After I volunteered to write this week’s column, I came to the realization that I was at a loss about a subject. Looking for inspiration, I googled the word, “November,” and discovered that not surprisingly, it is National Gratitude Month. Then last Sunday, Brother Ray’s sermon in which he mentioned listening to Richard Rohr tapes jogged my memory about a passage I had read from Rohr’s book, Things Hidden: Scripture as Spirituality.
Rohr writes: “Think of the many, many stories about God choosing people. There are Moses, Abraham, and Sarah; there are David, Jeremiah, Gideon, Samuel, Jonah, and Isaiah. There is Israel itself. Much later there are Peter and Paul, and, most especially, Mary.
God is always choosing people. First impressions aside, God is not primarily choosing them for a role or a task, although it might appear that way. God is really choosing them to be God’s self in this world, each in a unique situation. If they allow themselves to experience being chosen, being a beloved, being somehow God’s presence in the world, they invariably communicate that same chosenness to others. And thus the Mystery passes on from age to age. Yes, we do have roles and tasks in this world, but finally they are all the same—to uniquely be divine love in a way that no one else can or will.”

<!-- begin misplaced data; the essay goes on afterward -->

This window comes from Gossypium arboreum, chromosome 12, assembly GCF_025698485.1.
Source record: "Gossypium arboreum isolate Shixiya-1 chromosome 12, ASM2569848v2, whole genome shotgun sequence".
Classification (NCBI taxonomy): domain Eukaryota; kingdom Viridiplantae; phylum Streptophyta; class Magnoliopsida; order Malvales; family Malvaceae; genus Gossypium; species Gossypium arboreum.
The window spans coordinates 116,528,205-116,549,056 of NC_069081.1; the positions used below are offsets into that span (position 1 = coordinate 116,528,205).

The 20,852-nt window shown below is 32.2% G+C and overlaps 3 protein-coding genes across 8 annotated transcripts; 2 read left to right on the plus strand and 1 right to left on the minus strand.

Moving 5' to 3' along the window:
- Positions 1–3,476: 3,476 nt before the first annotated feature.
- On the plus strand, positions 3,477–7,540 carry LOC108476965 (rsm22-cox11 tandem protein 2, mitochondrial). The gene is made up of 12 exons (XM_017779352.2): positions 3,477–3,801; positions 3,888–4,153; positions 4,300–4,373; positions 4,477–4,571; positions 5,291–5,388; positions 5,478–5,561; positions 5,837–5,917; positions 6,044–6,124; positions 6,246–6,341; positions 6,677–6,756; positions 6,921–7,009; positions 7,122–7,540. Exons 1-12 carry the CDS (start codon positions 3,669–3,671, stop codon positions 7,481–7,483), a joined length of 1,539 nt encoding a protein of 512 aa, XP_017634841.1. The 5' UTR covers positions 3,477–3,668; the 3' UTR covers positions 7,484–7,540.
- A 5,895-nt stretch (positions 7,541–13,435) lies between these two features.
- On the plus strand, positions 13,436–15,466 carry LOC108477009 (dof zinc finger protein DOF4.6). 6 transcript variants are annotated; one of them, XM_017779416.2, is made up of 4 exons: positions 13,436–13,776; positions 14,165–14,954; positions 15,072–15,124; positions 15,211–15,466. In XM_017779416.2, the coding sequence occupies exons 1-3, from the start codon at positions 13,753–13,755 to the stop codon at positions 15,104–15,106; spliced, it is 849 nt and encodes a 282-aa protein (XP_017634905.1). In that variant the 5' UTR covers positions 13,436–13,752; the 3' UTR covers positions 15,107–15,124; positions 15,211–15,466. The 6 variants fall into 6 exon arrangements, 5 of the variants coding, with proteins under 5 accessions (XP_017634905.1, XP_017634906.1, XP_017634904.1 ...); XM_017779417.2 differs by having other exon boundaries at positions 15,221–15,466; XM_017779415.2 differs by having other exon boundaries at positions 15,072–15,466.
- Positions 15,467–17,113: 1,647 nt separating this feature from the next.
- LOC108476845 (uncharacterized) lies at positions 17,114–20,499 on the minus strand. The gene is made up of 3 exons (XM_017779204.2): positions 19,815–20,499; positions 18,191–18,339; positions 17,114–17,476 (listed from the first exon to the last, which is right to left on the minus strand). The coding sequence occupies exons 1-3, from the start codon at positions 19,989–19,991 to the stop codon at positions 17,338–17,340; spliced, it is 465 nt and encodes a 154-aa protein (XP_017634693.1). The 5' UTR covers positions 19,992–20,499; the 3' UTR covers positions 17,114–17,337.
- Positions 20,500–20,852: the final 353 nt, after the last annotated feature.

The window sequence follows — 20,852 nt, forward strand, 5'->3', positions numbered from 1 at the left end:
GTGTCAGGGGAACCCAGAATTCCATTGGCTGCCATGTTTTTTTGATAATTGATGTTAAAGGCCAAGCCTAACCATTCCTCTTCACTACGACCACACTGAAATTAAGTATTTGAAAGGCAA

So, these two ideas of gratitude and chosenness led me to think about a couple of things that I would like to share with you. Now that I am spending much more time in the Parish House, I am keenly aware that not a day goes by that we do not receive one or more requests from people in our parish neighborhood who need our help. They may need assistance with utilities or some other special circumstance. Whatever their need, I am grateful that they feel they can turn to us and that we can help. I am particularly grateful to Trudy Shiemke who is the unsung heroine who administers the funding for this program and meets with all who need help. She is a special example of the many unselfish people in this parish who have been chosen to be God’s presence in the world.
I am also mindful that the Archdiocese of Detroit is convening Synod 16 on the weekend of November 18 to 20. The goals of the Synod are to focus on evangelization and to change the culture of the Archdiocese so that we can be that divine love that Rohr speaks of. The Archdiocese has wisely chosen Brother Ray and Hermenia Adams as our representatives to the Synod. I have no doubt that giving up their weekends and sitting through three days of meetings is a sacri1fice for them, so I am grateful that they are willing to do this and hopeful that they are encouraged by our prayers for them.
Frances Pelham Carnaghi, Pastoral Minister